4 Reasons To Keep Your Live Shopping Plans
Since last year, live shopping has been a hot topic on the minds of marketers, brands, and influencers alike. After live stream shopping took off in China, it was anticipated to be a highly utilized method for brands to sell products and partner with influencers, with social platforms launching initiatives to help capitalize. But instead of taking over social media, live shopping is being pulled from some platforms’ plans.
TikTok and Meta pulled their plans for live shopping upgrades in order to focus on other initiatives. YouTube, however, is just ramping up its plans with a Shopify partnership motivating its progress. Pinterest has also been throwing its hat into the metaphorical ring with a TV studio app that broadens existing live shopping efforts. But why are some platforms abandoning live shopping, while others keep forging ahead?
Some experts suspect that economic pressures, budget cuts, and layoffs have pushed TikTok and Meta to cut their live shopping programs. Others weren’t willing to contribute the funding necessary to make live shopping a priority. In fact, the chief commerce strategy officer of Publicis Groupe (a multinational advertising and PR company) estimates that brands would have spent “roughly 1% or lesser from their marketing budget on Facebook’s live shopping feature.”
Live shopping is not something that can be achieved without properly funding projects and allocating resources that set it up for success. For brands who have the budget to make live shopping happen, why should they keep their plans in motion?
1. Creators are still interested in live shopping
According to a recent creator survey conducted by MRM Commerce and Mavrck, 78% have not yet participated in a shoppable live stream in conjunction with a brand partnership before. However, 86% of those respondents are interested and willing to try a live shopping partnership with a brand. Since there is still interest among creators, there are still ample opportunities to expand existing partnerships. Creator-hosted live streams, especially those with strong audience connections, are still a valuable and interesting way to incorporate creators into new types of collaborations.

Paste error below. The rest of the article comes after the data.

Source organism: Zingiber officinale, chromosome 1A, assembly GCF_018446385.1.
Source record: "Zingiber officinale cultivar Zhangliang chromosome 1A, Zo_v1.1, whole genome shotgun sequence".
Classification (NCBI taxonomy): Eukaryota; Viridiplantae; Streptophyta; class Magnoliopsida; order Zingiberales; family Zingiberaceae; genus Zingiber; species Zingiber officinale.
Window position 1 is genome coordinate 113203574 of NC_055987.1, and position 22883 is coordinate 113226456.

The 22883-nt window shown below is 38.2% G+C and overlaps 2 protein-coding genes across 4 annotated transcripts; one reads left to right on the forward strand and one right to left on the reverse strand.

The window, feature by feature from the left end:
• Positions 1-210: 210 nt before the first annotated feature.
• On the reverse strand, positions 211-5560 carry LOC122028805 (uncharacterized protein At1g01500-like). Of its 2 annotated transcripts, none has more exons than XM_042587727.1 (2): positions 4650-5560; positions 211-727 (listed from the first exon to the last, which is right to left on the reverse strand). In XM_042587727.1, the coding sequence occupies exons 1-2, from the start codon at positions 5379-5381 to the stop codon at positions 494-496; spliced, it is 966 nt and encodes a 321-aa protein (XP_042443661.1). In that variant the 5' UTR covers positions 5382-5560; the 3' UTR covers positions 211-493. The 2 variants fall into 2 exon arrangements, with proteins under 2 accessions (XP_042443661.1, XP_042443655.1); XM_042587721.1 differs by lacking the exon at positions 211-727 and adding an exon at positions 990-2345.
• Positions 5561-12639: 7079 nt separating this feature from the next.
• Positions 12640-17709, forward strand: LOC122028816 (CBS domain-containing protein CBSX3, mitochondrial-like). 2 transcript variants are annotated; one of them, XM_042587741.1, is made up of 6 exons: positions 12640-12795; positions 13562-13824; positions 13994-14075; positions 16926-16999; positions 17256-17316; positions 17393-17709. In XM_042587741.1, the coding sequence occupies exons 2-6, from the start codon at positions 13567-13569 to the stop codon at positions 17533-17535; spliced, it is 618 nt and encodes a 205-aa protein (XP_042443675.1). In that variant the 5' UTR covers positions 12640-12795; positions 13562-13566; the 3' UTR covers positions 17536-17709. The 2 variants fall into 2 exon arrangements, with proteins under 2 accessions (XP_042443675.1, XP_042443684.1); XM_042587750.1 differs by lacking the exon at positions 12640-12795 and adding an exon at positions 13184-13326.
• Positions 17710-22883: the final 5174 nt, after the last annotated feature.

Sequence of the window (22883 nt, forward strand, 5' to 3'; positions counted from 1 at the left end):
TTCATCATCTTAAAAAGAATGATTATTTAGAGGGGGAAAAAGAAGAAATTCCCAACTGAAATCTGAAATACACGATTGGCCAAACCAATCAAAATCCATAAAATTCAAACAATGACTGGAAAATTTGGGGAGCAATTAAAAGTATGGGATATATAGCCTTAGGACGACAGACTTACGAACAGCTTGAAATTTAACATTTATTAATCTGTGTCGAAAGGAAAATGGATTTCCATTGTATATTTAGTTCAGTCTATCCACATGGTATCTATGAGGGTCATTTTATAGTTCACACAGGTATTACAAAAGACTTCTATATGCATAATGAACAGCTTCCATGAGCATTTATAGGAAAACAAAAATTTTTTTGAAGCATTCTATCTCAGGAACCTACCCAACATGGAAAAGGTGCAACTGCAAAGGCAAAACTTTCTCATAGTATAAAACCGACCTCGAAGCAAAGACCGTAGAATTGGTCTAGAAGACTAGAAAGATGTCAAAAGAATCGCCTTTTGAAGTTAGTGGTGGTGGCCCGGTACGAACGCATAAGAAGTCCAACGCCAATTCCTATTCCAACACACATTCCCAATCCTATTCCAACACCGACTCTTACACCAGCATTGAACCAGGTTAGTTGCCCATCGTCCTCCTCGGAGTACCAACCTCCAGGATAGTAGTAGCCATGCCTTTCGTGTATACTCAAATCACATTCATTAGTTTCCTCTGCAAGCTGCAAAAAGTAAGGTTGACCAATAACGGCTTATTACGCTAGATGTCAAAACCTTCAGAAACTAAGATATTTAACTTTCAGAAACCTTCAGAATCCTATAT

2. The early adopter gets the worm
Just because some social platforms like TikTok and Meta are dropping their plans doesn’t mean that live shopping should be forgotten. These organizations are operating with big expectations and fewer employees than usual. There’s potential for live shopping to be the next sleeper hit in the United States — and for brands that get on the bandwagon first, there are plenty of learning opportunities to help them reach expert level before the competition enters the playing field.
3. Failing to plan = planning to fail
Testing live shopping is a valuable exercise before going all in. Some verticals may lend themselves to better results than others. We always recommend a beta testing phase for something as involved as creator-hosted live streams. Treat it like a live event by incorporating dry runs, frequent communication, troubleshooting sessions, and lots of input from your host.
4. Anticipate a possible pivot to something new
According to Forbes, shoppable video — which is oftentimes hosted on a brand’s website as opposed to social platforms — is a growing trend that results in video content receiving more traffic than videos hosted on social channels. If this new method takes off, it could fuel live shopping on social platforms in a roundabout way. Don’t be surprised if an adjacent strategy takes off — instead, adapt your efforts and adjust to changes in the space.
Live Shopping’s Future State
Despite fluctuating opinions on live shopping and its long-term viability, one thing is certain: it’s still a new method that isn’t as well known in comparison to other initiatives. According to a recent Omni Talk podcast, 97% of e-commerce transactions still occur on websites as opposed to social media. But there is constant change in the world of e-commerce, social media, and creator marketing — and where there’s change, there’s opportunity.
The uncertainty around live shopping also doesn’t change the estimates for a bright future, regardless of how they’re achieved. Coresight Research estimates that by 2026, social commerce will hold a 5.2% share in all U.S. e-commerce and be responsible for more than $60 billion in overall sales. As brands and creators alike take live shopping one step at a time, one thing is for sure: ingenuity, creativity, and business savvy will lead to a live shopping success story.
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